Grapes in pergola destined for Valpolicella amarone

Grapes in pergola destined for Valpolicella amarone, Valpolicella Veneto, Italy, copyright BKWine Photography

The Masi amarone wines

Masi produces 5 different amarone wines that I had the opportunity to taste in a horizontal and vertical tasting.

Masi Costasera

Amarone Della Valpolicella Classico DOC (* see footnote).

Base amarone made from grapes from different vineyards.

Masi Costasera 1997 (*****)

Red-brown colour, big, ripe, perfumed aroma, with hints of raisins and figs, taste full-bodied, ripe, dark fruity, with raisins, dried fruit and some acidity and tannins, good length, 15%, 85 p.

Masi Costasera 2000 (****)

Red-brown colour, big, dark fruity, lightly perfumed scent, with notes of raisins and figs, the taste is ripe, raisin and black currant, slightly acidic, some tannin, good length, 15%, 86 p.

Masi Costasera 2009 (****)

Red colour, young, medium body, berry aroma, with hints of pepper, black currants and raisins, the taste is young, rich, red and dark fruity, with hints of wild raspberries, black currants, golden raisins and vanilla, will probably benefit from 2-3 years of ageing, 15%, 84 p.

Wooden vats in the cellar

Wooden vats in the cellar at Masi, Valpolicella, copyright BKWine Photography

Masi Riserva Di Costasera

Amarone della Valpolicella Classico DOC (*).

Specially selected grapes with some oseleta grapes, with 120 days of drying time, and partly aged in new oak.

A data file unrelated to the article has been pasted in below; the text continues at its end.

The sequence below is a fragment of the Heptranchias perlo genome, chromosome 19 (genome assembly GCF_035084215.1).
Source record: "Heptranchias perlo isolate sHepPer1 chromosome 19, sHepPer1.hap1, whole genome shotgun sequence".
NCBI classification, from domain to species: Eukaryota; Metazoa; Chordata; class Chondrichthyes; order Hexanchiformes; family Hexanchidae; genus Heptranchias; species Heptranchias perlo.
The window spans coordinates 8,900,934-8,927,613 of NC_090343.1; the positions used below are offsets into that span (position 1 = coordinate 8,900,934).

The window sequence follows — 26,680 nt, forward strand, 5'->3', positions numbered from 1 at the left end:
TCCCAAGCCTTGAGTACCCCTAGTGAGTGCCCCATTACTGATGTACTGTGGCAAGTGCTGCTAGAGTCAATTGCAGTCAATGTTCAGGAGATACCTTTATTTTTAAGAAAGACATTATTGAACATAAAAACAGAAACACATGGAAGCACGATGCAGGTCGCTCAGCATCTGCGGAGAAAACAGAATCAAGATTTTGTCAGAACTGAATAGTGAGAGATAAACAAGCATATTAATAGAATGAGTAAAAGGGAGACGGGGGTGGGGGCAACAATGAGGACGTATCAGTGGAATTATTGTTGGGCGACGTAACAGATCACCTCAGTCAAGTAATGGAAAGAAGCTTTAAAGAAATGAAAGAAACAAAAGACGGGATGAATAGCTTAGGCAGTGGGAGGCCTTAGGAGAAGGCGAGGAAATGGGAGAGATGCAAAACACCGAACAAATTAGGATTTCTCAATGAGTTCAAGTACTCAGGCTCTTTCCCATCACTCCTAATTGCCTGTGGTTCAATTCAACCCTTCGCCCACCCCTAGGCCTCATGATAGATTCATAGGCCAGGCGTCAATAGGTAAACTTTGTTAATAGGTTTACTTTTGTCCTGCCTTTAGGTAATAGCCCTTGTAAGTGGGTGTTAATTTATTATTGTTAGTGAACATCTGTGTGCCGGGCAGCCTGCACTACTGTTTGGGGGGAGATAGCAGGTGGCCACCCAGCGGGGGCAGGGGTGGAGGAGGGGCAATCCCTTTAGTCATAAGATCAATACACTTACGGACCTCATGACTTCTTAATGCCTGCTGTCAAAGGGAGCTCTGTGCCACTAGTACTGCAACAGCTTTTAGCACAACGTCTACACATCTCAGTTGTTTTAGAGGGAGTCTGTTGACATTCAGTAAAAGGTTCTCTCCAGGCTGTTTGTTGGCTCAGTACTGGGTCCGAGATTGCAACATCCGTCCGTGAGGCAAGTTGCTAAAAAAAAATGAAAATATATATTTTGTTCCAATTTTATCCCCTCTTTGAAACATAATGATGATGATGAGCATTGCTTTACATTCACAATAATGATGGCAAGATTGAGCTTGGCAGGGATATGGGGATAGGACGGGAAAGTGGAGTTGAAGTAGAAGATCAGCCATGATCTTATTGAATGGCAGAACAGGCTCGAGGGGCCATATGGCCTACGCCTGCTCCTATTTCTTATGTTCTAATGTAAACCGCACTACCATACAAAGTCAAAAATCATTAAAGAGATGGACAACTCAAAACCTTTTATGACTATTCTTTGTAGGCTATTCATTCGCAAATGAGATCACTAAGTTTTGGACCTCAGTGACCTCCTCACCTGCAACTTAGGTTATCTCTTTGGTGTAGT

Masi Riserva Di Costasera 2008 (***/****)

Dark brownish-red colour, big, relatively young, concentrated and jammy nose, with notes of blackberries, black currants and golden raisins, the taste is quite young, rich and concentrated, with some sweetness, barrels, vanilla and tannins, needs ageing, 15.5 %, 85 p.

Amarone Classico aging in oak cask

Amarone Classico aging in oak cask, Valpolicella Veneto, Italy, copyright BKWine Photography

Masi Vaio Armaron

Amarone della Valpolicella Classico DOC (*).

Single vineyard from the Gargagnago district in Sant’Ambrogio, 185-265 m above sea level, partially aged in cherry wood.

Masi Vaio Armaron 1997 (*****)

Red-brown colour, big, ripe, dark fruity aroma, with hints of raisins, sweet liquorice and herbs, the taste is ripe, full-bodied, dark fruity, with hints of mint, dried fruits, herbs and vanilla, long, 15.5 %, 87 p.

Masi Vaio Armaron 2000 (****)

Red-brown colour, big, quite ripe, dark fruity, lightly perfumed scent, with notes of raisins, herbs and cherry; flavour is full-bodied, ripe, dark fruity, with cherry, mint and herbs, with smooth tannins, long, 15.5 %, 87 p.

Masi Vaio Armaron 2007 (*****)